Employers have always put a premium on productivity. New ideas and methodologies are constantly being developed to boost the output of workers without putting too much strain on them. From open floor plans to four-day work weeks, companies have tried a lot of different strategies-with varying levels of success.
The better strategy? Start with data. Metrics matter not just for sales, marketing, and operations, but for how you optimize your team’s output. Consider these six ways you can use data to increase productivity in your office:
1. Put It All In The Same Place
Cross-referencing metrics is tough when they’re scattered all over the place. How are you going to check hours worked against projects completed if your timeclock tool doesn’t integrate with your project management platform?
Getting data all in one place requires a process known as ETL, short for “Extract, Transform, Load.” The best ETL tools extract and compile disparate metrics, helping leaders get a holistic view of their operations.
Think of ETL like an X-ray of your business, giving you an inside look at exactly where bottlenecks are. Examining deep relationships between metrics makes it possible to find ways to increase overall productivity. Otherwise, you’re just making changes blindly.
2. Stop Worrying About Hours-Focus On Output Figures
Businesses have long measured their employees’ productivity according to the number of hours they put in each week. Team members get compensated for the amount of time they’re on the clock, and they’re expected to work nonstop during those hours.
But counting hours is, in many cases, an inefficient and outdated way to measure productivity. Let’s face it: People waste a lot of time when they’re on the clock. Metrics based on output are a more effective way to judge whether an employee is actually being productive.
For example, two employees could be completing the same number of tasks each day. If one takes eight hours and the other only needs six, the second is more productive. If their output is right where it should be, there’s no need to worry about the number of hours they’re logging.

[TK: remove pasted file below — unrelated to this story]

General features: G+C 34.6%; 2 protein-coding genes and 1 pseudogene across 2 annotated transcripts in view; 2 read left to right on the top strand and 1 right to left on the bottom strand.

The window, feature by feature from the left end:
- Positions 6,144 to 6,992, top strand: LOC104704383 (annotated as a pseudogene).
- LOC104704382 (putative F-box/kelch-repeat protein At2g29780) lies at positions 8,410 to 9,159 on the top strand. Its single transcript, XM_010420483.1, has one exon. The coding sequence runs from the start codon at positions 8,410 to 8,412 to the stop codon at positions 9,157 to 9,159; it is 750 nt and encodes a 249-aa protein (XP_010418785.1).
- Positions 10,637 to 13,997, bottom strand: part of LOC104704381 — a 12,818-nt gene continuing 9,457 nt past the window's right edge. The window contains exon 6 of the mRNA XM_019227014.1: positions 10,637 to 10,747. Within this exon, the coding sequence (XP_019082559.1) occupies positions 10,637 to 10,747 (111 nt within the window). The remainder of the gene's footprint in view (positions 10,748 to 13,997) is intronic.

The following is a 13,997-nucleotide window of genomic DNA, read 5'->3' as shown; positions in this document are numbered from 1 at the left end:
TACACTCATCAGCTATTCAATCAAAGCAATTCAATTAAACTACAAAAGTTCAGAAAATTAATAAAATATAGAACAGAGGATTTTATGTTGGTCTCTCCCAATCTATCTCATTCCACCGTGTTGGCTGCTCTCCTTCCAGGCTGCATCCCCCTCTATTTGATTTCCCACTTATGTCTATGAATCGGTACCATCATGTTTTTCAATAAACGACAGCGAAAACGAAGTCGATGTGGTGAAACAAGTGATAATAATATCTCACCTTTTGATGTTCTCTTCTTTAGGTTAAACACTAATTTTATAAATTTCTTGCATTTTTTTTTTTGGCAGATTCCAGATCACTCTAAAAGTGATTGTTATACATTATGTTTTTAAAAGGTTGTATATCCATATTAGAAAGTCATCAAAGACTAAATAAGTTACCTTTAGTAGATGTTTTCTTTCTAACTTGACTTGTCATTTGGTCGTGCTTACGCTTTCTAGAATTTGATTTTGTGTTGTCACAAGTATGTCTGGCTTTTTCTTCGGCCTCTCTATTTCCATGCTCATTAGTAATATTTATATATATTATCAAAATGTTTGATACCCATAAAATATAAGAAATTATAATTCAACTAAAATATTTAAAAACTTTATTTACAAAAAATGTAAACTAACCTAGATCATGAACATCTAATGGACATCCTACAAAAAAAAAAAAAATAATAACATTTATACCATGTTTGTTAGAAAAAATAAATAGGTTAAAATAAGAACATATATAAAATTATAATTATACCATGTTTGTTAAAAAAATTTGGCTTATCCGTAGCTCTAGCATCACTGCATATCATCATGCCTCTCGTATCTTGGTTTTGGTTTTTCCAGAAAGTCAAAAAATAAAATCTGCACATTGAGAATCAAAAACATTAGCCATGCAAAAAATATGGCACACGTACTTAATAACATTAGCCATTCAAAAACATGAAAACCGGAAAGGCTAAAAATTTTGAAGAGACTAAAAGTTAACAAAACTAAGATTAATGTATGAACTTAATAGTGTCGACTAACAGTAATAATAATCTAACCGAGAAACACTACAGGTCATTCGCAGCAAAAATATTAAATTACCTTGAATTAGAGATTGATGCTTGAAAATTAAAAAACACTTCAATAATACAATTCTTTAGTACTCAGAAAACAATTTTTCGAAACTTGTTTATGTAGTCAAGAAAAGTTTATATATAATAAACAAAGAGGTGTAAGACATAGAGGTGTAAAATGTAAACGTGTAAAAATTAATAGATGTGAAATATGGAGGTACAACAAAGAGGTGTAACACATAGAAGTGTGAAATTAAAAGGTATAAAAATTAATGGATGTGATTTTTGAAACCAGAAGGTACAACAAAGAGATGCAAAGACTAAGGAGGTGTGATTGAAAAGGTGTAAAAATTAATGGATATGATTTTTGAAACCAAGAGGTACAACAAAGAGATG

3. Let Data Point You To Productivity-Enhancing Tools
Productivity isn’t solely dependent on the individual. The tools people have at their disposal play a huge role as well. For example, construction workers will be able to demolish old pavement and build a new highway a lot faster with heavy-duty equipment than with pickaxes and shovels.
Unfortunately, the solution isn’t always so clear at knowledge-based businesses. Instead, use data to point you in the right direction. If customers complain about long hold times but your customer service reps are already working at full tilt, perhaps it’s time to invest in a better CRM.
Take a “slowest hiker” approach. You can spend a lot of money trying to improve everything at once, but in reality, you only need to strengthen the weakest links. Use data to concentrate your efforts in areas with the greatest potential to boost productivity.
4. Guide Company Growth With Data
When you’re working to grow your revenue, what do you do? Double down on sales, right?
Don’t be so quick to assume scaling your client base is the answer. Perhaps your production team is struggling to serve your existing volume of clients, resulting in costly churn. In that case, the better answer might be to focus on retention. A time management training session for your account team could make all the difference.
Monitoring metrics like churn is critical for scaling your company sustainably. But data can also help you make client-specific decisions. If you look at the numbers, you might see that some of your customers aren’t as profitable as you’d like. Rather than onboarding more clients, consider replacing finicky ones with those that make the process easy on your team.
5. Modernize Sales And Marketing
At the heart of every company lies a sales and marketing plan. This is how businesses attract customers and generate revenue. Without one, there’s no hope for survival.
Sales and marketing doesn’t have to consist of cold calls and traditional ad campaigns. You can and should be using data to find out what messages are reaching-and resonating with-your target audience.
Use metrics like click-through rate and conversions to see how customers are responding to different ads and sales approaches. By seeing what works and what doesn’t, you’ll be able to bring in new customers more efficiently. Your campaigns will become more effective, and your sales and marketing teams will be more productive because of it.
6. Leverage Time Analytics
Whole-company and employee productivity leave out a critical part of the equation: you. You can improve your personal productivity through time analytics.
Track how you use your time each day. After a week or so, step back and break your schedule apart. Take note of trends: Are you spending too much time in meetings? Is social media taking up more of your time than it should? Data can show you where you need to improve.
As you reduce the hours you spend on Twitter and increase those you spend reaching out to prospects, compare your time analytics to other metrics. Do you see a corresponding rise in sales? Comparisons validate your efforts with hard evidence.
Data gets more important by the day. Use metrics to reveal where your productivity has the most room to grow. Getting more done feels good with less work, doesn’t it?
originally posted on forbes.com by John Hall
About Author: John Hall is the co-founder and president of Calendar, a scheduling and time management app. He’s also the strategic adviser for Relevance, a company that helps brands differentiate themselves and lead their industry online.